Featured Faculty: Meet Dinosaur Discoverer Dr. David Schmidt

A conversation with David Schmidt, Ph.D., brings to mind a line from Indiana Jones and the Last Crusade when the iconic character says, “That belongs in a museum!” The associate professor of Biology and Environmental Sciences is on a mission to restore and permanently house a triceratops dinosaur skeleton his student research team found this summer on an annual excavation in South Dakota.

When he isn’t scouring the Badlands for rare paleontological finds, Schmidt teaches Geology and oversees the newly revamped Environmental Science program at the College. Read more about that program on our website.

Originally from Leavenworth, KS, Schmidt earned a Ph.D. in Geology in 2009 from Texas Tech University in Lubbock. He received a master’s degree in 2003 in Geology in 2003 from Fort Hays State University in Hays, KS, and a bachelor’s degree in Geology from the University of Missouri-Kansas City in 1999. Schmidt joined the faculty at Westminster in Fall Semester 2013 and hit the ground running by taking students to the first Badlands field study the next summer.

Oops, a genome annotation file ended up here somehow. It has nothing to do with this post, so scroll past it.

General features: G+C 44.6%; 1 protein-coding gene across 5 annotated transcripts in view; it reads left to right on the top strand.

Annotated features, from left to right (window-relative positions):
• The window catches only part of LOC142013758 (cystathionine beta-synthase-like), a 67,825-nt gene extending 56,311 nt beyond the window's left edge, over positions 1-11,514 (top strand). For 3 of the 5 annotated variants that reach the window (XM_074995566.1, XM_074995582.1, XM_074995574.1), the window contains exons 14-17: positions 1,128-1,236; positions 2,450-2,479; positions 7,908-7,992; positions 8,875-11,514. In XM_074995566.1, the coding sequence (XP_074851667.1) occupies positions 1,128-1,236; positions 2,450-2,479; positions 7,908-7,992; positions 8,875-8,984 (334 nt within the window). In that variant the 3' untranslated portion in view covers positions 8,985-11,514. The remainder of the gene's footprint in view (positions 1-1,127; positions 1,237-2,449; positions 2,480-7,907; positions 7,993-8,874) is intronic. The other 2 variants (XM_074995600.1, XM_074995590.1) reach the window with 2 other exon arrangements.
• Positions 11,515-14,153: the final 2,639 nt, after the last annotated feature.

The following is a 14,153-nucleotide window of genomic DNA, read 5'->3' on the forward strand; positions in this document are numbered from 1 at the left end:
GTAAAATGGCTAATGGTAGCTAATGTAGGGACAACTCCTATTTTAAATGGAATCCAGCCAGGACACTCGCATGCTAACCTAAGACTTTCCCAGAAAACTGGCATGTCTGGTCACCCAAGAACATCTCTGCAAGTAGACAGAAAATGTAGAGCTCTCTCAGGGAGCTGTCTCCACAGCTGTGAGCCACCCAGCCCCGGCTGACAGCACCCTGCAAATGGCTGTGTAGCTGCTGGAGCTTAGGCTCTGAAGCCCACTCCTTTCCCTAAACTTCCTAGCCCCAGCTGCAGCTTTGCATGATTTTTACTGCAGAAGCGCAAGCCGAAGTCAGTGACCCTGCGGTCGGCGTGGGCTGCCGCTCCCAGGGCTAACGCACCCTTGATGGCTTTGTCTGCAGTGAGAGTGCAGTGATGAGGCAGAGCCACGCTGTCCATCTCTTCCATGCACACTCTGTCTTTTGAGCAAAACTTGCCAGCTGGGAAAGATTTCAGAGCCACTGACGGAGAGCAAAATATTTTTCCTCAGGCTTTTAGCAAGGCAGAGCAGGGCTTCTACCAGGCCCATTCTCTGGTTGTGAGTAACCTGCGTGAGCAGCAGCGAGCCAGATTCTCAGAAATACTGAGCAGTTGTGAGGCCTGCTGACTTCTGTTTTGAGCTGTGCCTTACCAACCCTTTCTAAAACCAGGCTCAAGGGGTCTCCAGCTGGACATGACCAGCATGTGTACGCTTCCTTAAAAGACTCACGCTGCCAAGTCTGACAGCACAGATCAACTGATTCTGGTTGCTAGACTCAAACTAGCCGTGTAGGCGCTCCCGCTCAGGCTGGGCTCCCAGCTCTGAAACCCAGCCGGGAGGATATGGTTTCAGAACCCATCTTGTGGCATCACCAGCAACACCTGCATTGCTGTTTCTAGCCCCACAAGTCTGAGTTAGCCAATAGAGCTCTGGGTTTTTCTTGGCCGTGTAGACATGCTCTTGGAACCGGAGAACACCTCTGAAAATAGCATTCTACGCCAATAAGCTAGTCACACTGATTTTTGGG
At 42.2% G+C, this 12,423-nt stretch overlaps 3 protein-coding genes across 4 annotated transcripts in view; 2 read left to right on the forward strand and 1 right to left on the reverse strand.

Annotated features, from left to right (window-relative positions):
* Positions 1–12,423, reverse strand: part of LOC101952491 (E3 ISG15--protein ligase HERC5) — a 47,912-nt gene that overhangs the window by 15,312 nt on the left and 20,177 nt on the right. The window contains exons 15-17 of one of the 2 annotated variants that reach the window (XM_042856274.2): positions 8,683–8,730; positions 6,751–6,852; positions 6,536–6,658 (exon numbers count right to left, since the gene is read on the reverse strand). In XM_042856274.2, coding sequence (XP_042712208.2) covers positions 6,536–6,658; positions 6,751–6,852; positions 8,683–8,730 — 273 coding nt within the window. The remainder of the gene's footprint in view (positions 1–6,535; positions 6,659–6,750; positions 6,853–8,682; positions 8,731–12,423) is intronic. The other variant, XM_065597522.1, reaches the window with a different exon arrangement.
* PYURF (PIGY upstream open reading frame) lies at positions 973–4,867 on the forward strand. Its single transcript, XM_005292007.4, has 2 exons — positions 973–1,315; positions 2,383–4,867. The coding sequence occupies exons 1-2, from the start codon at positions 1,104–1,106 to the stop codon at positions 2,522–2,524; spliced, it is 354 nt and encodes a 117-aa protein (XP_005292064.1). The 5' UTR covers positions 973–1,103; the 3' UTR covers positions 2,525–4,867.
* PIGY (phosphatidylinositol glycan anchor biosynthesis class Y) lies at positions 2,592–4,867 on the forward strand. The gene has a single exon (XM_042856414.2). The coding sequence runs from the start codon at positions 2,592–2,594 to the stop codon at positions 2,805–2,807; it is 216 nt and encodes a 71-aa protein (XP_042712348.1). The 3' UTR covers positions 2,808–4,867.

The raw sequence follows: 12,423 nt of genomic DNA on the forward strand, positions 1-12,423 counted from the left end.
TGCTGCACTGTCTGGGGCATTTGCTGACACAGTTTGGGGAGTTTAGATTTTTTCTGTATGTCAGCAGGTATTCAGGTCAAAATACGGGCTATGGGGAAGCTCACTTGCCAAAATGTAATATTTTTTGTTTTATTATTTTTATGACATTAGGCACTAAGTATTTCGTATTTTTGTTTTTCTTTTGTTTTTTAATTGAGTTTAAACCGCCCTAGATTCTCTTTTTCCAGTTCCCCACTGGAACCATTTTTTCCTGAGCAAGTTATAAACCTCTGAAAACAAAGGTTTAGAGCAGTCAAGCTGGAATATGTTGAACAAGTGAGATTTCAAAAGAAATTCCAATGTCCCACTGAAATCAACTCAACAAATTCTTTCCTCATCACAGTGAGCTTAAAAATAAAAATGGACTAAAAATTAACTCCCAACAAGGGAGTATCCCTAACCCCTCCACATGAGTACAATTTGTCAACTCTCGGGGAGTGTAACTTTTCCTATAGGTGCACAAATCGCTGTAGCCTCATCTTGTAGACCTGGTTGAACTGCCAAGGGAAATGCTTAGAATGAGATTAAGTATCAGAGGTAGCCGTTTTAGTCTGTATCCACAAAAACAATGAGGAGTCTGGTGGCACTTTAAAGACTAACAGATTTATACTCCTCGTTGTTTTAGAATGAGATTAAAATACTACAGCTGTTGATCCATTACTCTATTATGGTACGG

Schmidt says he is fascinated by the study of rocks and minerals primarily because he enjoys the outdoors and feels that encountering geology up close, with hands-on experience, is of utmost importance.

“In the field, there is a sense of adventure and exploration that is associated with geology that is unlike any other discipline I have been exposed to,” he explains.

Next on his list of favorites — right after rocks and dinosaur bones — are his students, who he says are exactly what makes teaching at Westminster so special. Schmidt says, “The ability to get to work with students on a more personal level and interact with them in the capacity that I am able to at Westminster is exhilarating.”

Currently on sabbatical, Schmidt is processing finds from his summer excavation at the Grand River National Grassland and busily writing papers for peer review. He also is spending time with his wife, Vanessa, son, Hayden, 9, and daughter, Rosie, 2.

When he isn’t with his family or up to his elbows in the soil, Schmidt enjoys hiking, kayaking, painting, writing poetry, and playing the guitar (and admits to playing in a rock band in graduate school). Ultimately, however, Schmidt enjoys teaching and delving even further into the study of geology.

“The raw power and rugged nature of geology is so inspiring to me,” Schmidt reflects thoughtfully. “I enjoy how it drives me to understand, respect, and appreciate it the more I learn about it.”

 

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